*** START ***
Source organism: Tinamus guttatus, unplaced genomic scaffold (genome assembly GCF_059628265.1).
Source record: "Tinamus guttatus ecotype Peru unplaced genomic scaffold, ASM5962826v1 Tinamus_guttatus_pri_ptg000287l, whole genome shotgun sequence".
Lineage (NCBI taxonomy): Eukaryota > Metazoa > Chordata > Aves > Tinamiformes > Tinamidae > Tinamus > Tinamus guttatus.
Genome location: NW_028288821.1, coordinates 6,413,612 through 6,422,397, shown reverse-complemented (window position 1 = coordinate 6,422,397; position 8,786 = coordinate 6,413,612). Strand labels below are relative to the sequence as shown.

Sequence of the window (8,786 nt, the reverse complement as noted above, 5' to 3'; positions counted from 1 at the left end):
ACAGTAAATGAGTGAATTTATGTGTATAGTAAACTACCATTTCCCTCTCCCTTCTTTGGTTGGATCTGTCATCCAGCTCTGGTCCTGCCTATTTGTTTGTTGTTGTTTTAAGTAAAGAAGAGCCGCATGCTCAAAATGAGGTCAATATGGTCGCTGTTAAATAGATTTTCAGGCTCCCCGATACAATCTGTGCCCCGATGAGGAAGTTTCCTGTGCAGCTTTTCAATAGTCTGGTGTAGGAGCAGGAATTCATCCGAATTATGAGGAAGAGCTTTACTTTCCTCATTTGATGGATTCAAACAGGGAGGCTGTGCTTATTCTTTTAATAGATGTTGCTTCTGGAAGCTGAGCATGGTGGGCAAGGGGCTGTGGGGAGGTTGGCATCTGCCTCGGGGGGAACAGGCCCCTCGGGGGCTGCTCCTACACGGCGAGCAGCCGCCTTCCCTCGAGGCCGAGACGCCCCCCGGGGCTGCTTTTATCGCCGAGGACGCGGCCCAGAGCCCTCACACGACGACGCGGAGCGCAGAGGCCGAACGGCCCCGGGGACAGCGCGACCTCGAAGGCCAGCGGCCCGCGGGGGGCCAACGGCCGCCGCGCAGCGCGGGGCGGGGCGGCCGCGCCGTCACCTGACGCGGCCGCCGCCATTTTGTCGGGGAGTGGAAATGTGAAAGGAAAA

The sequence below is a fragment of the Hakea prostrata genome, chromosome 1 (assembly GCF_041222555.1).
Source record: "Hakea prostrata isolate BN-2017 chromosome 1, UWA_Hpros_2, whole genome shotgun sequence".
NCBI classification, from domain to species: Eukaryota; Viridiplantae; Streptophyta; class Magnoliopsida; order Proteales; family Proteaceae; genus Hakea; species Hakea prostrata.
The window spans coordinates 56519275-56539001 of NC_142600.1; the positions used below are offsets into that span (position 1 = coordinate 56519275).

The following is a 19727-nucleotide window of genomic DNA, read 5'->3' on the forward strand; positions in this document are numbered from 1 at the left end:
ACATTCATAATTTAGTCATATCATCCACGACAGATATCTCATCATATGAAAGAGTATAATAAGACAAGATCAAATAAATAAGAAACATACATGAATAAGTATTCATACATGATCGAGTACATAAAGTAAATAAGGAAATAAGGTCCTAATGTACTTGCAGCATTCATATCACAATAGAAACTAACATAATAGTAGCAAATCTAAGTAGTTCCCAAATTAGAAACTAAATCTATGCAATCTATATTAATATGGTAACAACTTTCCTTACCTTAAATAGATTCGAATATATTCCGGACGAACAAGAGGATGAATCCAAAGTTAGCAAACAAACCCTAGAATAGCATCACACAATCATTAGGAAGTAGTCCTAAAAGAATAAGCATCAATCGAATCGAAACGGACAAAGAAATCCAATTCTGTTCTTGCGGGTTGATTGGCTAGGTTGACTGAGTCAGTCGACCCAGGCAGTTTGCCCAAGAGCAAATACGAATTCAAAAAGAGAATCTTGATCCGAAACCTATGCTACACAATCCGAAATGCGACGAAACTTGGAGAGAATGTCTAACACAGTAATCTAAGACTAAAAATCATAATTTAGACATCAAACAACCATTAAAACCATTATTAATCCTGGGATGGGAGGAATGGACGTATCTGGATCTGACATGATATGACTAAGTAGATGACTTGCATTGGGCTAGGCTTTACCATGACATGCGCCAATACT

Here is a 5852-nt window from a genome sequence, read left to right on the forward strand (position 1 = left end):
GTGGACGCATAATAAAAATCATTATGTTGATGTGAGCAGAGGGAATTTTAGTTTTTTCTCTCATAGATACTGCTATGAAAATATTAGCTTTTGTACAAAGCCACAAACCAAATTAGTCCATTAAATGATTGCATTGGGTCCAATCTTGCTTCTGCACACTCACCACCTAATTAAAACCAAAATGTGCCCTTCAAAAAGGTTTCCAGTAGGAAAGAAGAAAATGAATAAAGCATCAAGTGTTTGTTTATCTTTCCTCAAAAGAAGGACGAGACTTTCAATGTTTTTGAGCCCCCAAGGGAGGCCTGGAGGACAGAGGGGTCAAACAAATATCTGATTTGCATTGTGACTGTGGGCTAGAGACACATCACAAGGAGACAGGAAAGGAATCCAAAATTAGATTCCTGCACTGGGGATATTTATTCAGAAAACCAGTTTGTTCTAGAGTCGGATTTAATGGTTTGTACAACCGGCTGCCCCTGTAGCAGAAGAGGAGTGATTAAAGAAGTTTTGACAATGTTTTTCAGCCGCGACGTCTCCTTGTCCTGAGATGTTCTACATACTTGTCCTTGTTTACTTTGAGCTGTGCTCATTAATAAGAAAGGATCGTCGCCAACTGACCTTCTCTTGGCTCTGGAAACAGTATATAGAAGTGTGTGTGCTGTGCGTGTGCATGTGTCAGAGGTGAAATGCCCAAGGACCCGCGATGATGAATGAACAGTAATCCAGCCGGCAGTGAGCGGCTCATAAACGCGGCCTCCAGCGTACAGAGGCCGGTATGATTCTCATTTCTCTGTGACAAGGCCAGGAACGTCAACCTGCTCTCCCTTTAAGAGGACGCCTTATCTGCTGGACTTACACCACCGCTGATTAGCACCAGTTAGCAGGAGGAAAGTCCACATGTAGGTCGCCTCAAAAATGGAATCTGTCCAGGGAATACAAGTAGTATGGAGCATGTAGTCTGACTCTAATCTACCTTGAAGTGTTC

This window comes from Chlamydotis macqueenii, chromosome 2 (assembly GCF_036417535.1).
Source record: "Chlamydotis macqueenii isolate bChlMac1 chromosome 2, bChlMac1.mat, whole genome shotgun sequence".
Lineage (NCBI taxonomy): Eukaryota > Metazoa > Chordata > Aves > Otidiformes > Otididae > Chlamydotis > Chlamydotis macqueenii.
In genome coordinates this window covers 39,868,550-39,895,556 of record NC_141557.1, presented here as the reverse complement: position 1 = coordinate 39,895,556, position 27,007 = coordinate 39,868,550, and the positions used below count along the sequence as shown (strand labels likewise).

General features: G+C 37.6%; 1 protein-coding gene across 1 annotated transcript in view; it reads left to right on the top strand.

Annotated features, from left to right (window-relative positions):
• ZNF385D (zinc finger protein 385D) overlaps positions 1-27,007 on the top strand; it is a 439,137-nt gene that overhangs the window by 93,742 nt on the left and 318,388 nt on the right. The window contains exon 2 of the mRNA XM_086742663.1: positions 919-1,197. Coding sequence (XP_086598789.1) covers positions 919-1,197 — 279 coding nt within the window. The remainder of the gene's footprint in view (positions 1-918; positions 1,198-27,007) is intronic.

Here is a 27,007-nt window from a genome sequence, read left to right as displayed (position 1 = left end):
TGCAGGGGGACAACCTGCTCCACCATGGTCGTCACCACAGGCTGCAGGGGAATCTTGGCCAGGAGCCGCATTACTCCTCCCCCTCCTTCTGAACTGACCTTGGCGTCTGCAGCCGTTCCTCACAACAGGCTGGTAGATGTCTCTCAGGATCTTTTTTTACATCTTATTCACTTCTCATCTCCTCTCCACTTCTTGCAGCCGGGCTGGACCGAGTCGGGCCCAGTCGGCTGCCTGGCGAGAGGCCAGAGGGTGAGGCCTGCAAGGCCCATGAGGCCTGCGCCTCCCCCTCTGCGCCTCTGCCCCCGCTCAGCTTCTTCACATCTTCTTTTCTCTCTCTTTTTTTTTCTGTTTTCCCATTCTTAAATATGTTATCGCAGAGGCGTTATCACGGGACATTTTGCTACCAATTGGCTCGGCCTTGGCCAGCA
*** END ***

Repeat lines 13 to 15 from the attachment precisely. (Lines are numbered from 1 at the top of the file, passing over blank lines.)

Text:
Here is a 5852-nt window from a genome sequence, read left to right on the forward strand (position 1 = left end):
GTGGACGCATAATAAAAATCATTATGTTGATGTGAGCAGAGGGAATTTTAGTTTTTTCTCTCATAGATACTGCTATGAAAATATTAGCTTTTGTACAAAGCCACAAACCAAATTAGTCCATTAAATGATTGCATTGGGTCCAATCTTGCTTCTGCACACTCACCACCTAATTAAAACCAAAATGTGCCCTTCAAAAAGGTTTCCAGTAGGAAAGAAGAAAATGAATAAAGCATCAAGTGTTTGTTTATCTTTCCTCAAAAGAAGGACGAGACTTTCAATGTTTTTGAGCCCCCAAGGGAGGCCTGGAGGACAGAGGGGTCAAACAAATATCTGATTTGCATTGTGACTGTGGGCTAGAGACACATCACAAGGAGACAGGAAAGGAATCCAAAATTAGATTCCTGCACTGGGGATATTTATTCAGAAAACCAGTTTGTTCTAGAGTCGGATTTAATGGTTTGTACAACCGGCTGCCCCTGTAGCAGAAGAGGAGTGATTAAAGAAGTTTTGACAATGTTTTTCAGCCGCGACGTCTCCTTGTCCTGAGATGTTCTACATACTTGTCCTTGTTTACTTTGAGCTGTGCTCATTAATAAGAAAGGATCGTCGCCAACTGACCTTCTCTTGGCTCTGGAAACAGTATATAGAAGTGTGTGTGCTGTGCGTGTGCATGTGTCAGAGGTGAAATGCCCAAGGACCCGCGATGATGAATGAACAGTAATCCAGCCGGCAGTGAGCGGCTCATAAACGCGGCCTCCAGCGTACAGAGGCCGGTATGATTCTCATTTCTCTGTGACAAGGCCAGGAACGTCAACCTGCTCTCCCTTTAAGAGGACGCCTTATCTGCTGGACTTACACCACCGCTGATTAGCACCAGTTAGCAGGAGGAAAGTCCACATGTAGGTCGCCTCAAAAATGGAATCTGTCCAGGGAATACAAGTAGTATGGAGCATGTAGTCTGACTCTAATCTACCTTGAAGTGTTC

This window comes from Chlamydotis macqueenii, chromosome 2 (assembly GCF_036417535.1).